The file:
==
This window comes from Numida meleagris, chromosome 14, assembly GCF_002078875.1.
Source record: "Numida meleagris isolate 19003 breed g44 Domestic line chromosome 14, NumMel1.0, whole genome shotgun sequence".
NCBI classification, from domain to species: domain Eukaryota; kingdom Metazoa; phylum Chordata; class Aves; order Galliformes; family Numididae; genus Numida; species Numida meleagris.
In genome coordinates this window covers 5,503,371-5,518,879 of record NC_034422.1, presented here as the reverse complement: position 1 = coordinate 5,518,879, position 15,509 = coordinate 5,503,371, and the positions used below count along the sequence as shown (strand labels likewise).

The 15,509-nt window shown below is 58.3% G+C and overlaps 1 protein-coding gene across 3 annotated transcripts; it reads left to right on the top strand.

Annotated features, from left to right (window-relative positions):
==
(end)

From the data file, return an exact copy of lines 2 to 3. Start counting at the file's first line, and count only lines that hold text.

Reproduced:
Source record: "Numida meleagris isolate 19003 breed g44 Domestic line chromosome 14, NumMel1.0, whole genome shotgun sequence".
NCBI classification, from domain to species: domain Eukaryota; kingdom Metazoa; phylum Chordata; class Aves; order Galliformes; family Numididae; genus Numida; species Numida meleagris.